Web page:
It’s a modest project, but it’s a start. Shelby County Government’s plan to design a limited stretch of Houston Levee Road according to smart growth principles is welcome news to taxpayers who’ve been paying a premium for suburban sprawl.

Few subjects have been as endlessly discussed in this community as smart growth, and at times, we seemed at risk of co-opting the language while doing nothing to change our behavior. However, finally, we’re seeing the first signs of meaningful change in the way that the county engineer’s office designs roads. Now, if only this attitude could reach across Main Street to City Hall where the city engineer’s office often sends the message that it’s his way or the highway (excuse the pun) and that the public is nothing so much as a nuisance in the design process.

In fact, nothing symbolizes the difference in attitude and tone between the county engineer’s office and the city engineer’s office more than the difference between Memphis’ plans for Walnut Grove Road into Shelby Farms Park and Shelby County’s plans for Houston Levee Road between the Wolf River and Macon Road.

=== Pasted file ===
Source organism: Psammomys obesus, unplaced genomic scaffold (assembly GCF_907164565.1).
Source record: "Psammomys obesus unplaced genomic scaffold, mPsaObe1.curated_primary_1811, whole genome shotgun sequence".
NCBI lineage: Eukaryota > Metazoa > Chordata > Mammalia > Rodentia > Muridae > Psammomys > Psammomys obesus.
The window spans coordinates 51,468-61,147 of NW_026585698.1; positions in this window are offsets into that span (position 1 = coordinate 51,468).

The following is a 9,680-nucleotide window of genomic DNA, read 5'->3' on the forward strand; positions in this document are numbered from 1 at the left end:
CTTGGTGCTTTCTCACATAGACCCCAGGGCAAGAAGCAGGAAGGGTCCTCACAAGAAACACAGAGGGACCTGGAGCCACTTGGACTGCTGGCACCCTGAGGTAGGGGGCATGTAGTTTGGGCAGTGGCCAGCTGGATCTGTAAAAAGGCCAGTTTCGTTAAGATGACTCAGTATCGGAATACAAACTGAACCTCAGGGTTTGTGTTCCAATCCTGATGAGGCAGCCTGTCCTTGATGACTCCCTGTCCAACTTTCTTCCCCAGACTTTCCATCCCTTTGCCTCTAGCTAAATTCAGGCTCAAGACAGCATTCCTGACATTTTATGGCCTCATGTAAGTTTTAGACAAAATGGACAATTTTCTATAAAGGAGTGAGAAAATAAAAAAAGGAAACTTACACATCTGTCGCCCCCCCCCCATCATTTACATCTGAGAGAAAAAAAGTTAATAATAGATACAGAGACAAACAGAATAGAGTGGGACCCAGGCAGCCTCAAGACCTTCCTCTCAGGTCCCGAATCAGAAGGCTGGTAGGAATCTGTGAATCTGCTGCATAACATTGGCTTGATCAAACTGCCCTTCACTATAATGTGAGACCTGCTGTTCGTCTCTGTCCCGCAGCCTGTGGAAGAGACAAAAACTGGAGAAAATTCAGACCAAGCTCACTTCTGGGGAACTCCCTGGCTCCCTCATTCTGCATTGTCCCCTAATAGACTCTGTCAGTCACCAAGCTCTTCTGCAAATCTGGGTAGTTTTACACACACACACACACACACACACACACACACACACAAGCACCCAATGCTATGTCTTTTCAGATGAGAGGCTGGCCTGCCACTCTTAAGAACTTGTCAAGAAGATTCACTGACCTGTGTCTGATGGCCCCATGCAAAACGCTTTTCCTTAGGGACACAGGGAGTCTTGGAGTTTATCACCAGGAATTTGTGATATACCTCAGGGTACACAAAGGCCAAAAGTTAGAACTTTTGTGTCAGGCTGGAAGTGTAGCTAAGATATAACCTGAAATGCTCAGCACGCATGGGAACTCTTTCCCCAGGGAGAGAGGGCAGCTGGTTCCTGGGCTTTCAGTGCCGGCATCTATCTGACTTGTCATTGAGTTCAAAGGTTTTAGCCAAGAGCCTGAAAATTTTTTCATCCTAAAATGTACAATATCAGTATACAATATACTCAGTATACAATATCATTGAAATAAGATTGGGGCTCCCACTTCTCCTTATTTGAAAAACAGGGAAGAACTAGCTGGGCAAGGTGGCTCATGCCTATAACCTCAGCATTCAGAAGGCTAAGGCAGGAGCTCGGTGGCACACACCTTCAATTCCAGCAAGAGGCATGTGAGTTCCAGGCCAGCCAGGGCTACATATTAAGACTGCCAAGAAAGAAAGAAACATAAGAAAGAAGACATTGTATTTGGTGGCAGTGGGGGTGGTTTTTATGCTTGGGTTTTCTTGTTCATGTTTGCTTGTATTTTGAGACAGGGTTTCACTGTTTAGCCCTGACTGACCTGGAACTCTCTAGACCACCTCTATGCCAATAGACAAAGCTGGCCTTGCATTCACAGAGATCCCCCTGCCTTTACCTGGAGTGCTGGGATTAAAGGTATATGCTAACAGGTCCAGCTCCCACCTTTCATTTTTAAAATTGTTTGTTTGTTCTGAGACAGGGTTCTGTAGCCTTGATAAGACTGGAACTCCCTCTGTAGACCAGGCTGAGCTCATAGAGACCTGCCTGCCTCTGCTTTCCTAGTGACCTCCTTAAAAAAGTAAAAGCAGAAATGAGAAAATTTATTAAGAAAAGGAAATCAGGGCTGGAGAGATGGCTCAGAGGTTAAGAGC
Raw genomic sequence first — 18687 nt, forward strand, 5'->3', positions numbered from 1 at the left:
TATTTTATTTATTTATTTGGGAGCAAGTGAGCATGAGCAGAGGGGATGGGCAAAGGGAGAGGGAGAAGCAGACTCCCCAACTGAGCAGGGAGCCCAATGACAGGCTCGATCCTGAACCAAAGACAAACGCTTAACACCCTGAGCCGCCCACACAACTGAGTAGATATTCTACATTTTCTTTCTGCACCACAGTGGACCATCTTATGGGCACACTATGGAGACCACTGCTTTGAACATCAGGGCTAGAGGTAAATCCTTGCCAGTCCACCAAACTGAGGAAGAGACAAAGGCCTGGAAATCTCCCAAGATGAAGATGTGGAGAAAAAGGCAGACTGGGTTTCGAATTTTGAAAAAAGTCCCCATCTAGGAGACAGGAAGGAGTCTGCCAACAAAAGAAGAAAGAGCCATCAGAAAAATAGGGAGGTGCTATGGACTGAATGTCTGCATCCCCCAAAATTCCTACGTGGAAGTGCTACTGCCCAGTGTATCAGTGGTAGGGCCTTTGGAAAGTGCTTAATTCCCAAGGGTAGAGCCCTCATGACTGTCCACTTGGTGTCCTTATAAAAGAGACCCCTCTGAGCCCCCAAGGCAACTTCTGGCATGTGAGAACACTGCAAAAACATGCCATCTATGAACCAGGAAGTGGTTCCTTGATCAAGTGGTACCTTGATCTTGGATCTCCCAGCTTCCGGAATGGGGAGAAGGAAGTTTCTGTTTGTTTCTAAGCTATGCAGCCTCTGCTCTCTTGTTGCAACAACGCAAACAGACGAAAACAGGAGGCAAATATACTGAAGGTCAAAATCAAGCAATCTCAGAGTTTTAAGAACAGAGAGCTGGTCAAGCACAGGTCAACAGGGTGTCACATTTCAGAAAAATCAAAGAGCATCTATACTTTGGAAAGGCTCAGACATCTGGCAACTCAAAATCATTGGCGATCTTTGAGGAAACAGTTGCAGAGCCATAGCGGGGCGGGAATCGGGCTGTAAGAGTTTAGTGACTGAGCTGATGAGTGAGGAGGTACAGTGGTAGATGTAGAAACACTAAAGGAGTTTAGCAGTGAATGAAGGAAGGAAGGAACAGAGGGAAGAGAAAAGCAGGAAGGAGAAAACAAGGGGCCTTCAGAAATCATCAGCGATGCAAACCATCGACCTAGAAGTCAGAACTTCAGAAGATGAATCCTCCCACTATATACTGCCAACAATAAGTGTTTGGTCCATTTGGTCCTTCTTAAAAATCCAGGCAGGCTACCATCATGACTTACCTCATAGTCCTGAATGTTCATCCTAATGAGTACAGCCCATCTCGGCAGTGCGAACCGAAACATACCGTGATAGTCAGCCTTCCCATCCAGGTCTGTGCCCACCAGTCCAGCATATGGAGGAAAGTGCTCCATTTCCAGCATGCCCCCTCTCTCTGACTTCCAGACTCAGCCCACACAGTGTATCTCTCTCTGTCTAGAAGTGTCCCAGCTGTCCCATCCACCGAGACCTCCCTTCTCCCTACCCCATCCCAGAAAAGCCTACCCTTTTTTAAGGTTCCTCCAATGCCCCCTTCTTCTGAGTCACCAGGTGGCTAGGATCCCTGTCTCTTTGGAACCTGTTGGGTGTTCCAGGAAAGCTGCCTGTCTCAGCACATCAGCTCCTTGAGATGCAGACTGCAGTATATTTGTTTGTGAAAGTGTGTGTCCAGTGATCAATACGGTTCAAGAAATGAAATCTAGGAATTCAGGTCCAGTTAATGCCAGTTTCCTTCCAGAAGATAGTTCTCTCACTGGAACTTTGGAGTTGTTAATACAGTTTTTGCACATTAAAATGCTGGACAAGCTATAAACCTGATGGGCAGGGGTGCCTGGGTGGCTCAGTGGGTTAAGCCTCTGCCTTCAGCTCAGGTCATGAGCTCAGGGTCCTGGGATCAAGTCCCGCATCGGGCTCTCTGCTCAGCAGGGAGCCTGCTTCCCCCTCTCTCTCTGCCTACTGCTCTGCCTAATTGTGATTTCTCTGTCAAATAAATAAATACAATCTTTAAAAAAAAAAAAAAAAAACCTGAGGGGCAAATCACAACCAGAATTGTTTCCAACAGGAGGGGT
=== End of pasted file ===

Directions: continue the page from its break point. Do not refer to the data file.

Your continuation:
The Difference

At Shelby Farms Park, the city engineer’s office seems determined to fight any suggestion that Walnut Grove Road should accommodate bicyclists and walkers. Incredibly, at this point, it even seems possible that the road will be a three-mile barrier to bicyclists interested in actually crossing from one side of the park to the other. As the city engineer’s office seems to be saying, its job is to build roads and sensitivity to the natural setting or other modes of transportation is someone else’s job.

In fact, some say that in the wake of Shelby County Mayor A C Wharton’s successful “context sensitive design” process that produced a compromise for the long controversial Kirby Parkway through Shelby Farms Park, the Memphis city engineer’s office seems so irritated by this consensus-building approach to road design that it has taken a harder line on the Walnut Grove Road design.

Meanwhile, at Houston Levee Road, the county engineer’s office essentially is saying that it’s heard what taxpayers have been saying and it’s going to change the way it goes about its business. In announcing the new design, Shelby County Engineer Mike Oakes made it clear that he sees the road as our community’s opportunity to prove that it learned the miserable lessons of Germantown Parkway.

3.7 Miles of Hope